Choose an exam to study for:Technician (2018 - 2022)
General (Ends July, 2019)
General (Starts July, 2019)
Amateur Extra (2016-2020)
Before you can start using ham radio, you need to be licensed. Fortunately, that isn't hard! Here are the basic requirements:
Amateur radio licensing is managed by the Federal Communications Commision (FCC). Being licensed means that your name is listed in the FCC Universal Licensing System with an associated ham radio callsign.
See also FCC.gov: LicensingMore information
US citizens have a Social Security Number (SSN) and this qualifies. Are you concerned about giving our your SSN to someone you don't know? Get an FCC Registration Number and give that to them instead!
Probably a no-brainer, but you need to be able to provide an address where the FCC can contact you. This is where your license will be sent, and if they try to contact you here and can't your license could be revoked.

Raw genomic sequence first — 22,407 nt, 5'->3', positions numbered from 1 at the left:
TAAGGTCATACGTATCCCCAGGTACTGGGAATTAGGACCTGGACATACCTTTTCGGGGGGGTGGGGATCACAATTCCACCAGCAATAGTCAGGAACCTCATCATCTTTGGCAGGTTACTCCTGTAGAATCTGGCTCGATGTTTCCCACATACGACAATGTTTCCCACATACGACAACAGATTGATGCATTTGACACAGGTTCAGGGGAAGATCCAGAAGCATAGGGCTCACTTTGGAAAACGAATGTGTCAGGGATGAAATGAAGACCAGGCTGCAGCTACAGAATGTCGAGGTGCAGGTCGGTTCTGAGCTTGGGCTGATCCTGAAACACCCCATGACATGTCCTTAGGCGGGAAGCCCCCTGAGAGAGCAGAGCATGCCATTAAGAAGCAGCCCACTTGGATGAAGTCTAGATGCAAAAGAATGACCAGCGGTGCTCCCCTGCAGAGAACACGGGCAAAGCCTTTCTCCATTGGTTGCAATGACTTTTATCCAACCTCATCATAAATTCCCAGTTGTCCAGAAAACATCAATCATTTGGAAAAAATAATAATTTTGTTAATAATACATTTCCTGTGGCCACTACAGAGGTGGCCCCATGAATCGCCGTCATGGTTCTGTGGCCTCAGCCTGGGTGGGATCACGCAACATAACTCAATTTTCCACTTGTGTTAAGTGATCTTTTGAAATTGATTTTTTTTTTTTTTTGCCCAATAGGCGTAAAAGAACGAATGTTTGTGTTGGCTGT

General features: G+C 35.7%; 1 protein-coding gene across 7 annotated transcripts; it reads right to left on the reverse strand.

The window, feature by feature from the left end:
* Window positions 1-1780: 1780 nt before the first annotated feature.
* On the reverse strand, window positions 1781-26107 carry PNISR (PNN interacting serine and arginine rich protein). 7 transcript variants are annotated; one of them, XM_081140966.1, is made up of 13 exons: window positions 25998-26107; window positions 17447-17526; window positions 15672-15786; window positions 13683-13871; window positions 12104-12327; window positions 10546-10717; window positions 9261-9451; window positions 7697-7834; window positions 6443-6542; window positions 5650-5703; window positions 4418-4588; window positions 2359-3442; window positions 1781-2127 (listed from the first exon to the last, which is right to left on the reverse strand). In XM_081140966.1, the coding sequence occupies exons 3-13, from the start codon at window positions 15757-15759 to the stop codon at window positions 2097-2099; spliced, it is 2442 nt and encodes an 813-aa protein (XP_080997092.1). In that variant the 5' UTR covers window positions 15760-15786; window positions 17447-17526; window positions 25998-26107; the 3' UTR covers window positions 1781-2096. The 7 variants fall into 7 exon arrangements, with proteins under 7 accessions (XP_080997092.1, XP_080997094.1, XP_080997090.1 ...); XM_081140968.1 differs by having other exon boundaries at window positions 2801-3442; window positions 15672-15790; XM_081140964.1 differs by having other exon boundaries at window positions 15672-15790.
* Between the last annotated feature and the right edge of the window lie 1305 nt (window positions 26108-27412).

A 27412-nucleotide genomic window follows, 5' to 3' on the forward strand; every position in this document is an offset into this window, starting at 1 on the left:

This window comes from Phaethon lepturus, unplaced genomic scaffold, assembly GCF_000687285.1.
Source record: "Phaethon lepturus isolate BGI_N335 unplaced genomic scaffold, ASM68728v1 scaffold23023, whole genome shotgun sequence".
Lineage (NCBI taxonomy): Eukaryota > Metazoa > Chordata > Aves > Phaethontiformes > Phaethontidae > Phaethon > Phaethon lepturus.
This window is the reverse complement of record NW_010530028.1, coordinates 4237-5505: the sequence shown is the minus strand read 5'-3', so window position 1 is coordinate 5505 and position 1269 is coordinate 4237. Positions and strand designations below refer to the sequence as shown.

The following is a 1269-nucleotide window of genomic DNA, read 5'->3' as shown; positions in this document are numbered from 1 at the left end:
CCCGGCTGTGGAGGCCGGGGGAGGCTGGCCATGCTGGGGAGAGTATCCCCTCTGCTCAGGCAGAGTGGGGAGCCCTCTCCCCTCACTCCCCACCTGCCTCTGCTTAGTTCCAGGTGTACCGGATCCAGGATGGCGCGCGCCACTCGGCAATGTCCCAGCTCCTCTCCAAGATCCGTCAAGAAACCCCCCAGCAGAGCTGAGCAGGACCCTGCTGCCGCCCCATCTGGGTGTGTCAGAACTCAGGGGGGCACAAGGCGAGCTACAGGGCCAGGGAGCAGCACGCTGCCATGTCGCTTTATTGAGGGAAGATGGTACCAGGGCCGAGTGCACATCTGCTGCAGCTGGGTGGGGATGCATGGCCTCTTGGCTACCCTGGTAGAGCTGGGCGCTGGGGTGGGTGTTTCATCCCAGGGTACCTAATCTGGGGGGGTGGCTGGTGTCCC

See also FCC.gov: Changing Address
There are three license classes in ham radio. In order they are: Technician (Element 2), General (Element 3), and Amateur Extra (Element 4). Each has an associated written examination that you must pass to earn your amateur radio license.
The questions for these tests come from a publicly available question pool. To study these questions, click the one you want to study at the top of this page. If you're new to ham radio, start with Technician.
To find an examination session, do a google search for "Ham Radio Exam" and your area. For example, to find ham radio exams in Utah County, google "Ham Radio Exam Utah County". There is typically a fee of around $15 to cover examination costs and you will need to bring two forms of government-issued ID with you.
See also FCC.gov: Examinations